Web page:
A strange little gig with quite a nice sound quality and an interesting - but small - audience. Apparently Fran & Mike played there last weekend - I must ask them what they thought of it.
 

 
Saturday 21st November  I collected Spud, Trish and Ken Osborn and drove them round the M25 to Burnt Mill Snooker Club for a performance by THE NASHVILLE TEENSSimon Spratley and Colin Pattenden arrived shortly after we did and between us we set up on the tight little stage in the club.  Ray Phillips brought Mel and Jackie, and we were also joined by Alan and Sarah.

There wasn't time to do a soundcheck and by 8pm the club was full.  The first set kicked off at 9pm and the audience doggedly stayed in their seats through the first couple of numbers; then a few came to the floor - and before too long the dance floor was buzzing.  The sound quality was good, despite the weird boxy shape of the hall, and the only person who complained that it was too loud was Tony the barman; and I got the impression he might be a very hard to please gentleman.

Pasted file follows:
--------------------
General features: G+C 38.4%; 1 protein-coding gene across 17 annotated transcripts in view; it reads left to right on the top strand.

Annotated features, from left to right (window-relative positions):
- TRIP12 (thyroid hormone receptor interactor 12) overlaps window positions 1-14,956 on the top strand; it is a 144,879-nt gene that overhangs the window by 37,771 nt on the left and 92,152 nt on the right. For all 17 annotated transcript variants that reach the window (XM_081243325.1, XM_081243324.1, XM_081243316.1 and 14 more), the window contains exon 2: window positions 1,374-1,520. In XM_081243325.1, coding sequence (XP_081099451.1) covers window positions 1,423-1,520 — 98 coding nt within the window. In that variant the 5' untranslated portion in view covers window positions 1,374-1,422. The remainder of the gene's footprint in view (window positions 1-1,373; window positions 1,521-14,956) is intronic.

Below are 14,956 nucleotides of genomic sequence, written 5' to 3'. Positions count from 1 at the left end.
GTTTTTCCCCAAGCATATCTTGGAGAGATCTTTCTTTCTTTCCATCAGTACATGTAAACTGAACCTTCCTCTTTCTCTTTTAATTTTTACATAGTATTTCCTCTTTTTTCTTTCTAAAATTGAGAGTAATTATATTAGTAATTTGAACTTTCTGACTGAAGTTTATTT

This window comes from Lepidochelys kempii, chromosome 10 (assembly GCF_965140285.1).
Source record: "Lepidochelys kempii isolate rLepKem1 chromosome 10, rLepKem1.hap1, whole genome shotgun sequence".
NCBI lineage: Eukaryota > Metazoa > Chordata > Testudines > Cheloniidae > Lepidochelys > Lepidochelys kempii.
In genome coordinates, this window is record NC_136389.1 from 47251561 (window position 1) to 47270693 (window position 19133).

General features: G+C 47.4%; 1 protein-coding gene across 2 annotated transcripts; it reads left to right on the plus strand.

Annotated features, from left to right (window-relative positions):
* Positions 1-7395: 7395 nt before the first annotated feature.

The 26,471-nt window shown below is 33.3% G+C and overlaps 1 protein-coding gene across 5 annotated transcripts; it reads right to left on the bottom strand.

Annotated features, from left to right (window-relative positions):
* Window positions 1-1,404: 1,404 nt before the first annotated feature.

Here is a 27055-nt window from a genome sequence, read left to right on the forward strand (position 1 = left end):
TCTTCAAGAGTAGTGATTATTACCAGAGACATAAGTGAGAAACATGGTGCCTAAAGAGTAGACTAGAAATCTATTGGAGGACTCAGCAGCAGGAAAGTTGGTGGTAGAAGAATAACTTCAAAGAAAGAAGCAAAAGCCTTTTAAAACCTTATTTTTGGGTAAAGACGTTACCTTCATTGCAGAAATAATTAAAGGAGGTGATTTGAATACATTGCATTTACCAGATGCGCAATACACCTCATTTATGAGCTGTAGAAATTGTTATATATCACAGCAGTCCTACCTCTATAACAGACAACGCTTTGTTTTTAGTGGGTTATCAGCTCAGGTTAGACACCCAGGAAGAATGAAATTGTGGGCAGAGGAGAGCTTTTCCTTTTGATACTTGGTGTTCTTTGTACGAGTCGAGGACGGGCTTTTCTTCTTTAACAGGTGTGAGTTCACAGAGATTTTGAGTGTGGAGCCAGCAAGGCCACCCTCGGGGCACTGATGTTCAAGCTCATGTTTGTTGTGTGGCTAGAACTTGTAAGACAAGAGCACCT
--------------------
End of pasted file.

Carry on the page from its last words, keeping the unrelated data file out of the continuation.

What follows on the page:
There was a decent interval while the local raffle was called and the band got a few more beers, and then they were off and into the second set.  It was a good show and given the long gap since their last outing, was a good rehearsal for The Pigsnose gig next week.  Sadly I wont be able to attend that one.
 

Burnt Mill - Harlow

 

Fantastic dance

Friday 20th November  we visited The New Victoria Theatre at Woking to see the new Matthew Bourne ballet,  Dorian Gray .

The plot line was just as esoteric as Bourne's previous works - paying lip service to Oscar Wilde's original story, but setting it into a modern context - and with an overall twist which divorces it quite happily from the original work.  Although this story has very recently been issued as a film,  I am not aware that it has ever been successfully interpreted as a dance before.

The choreography was stunning and the cast danced brilliantly - this production has to be classed as a classic of the genre.  As well as being vibrant and energetic, it was also extremely sensual, and at times downright erotic. The music was "interesting" (i.e. I didn't like it much, but it was appropriate and although often boring and repetitive, it was sometimes interesting.)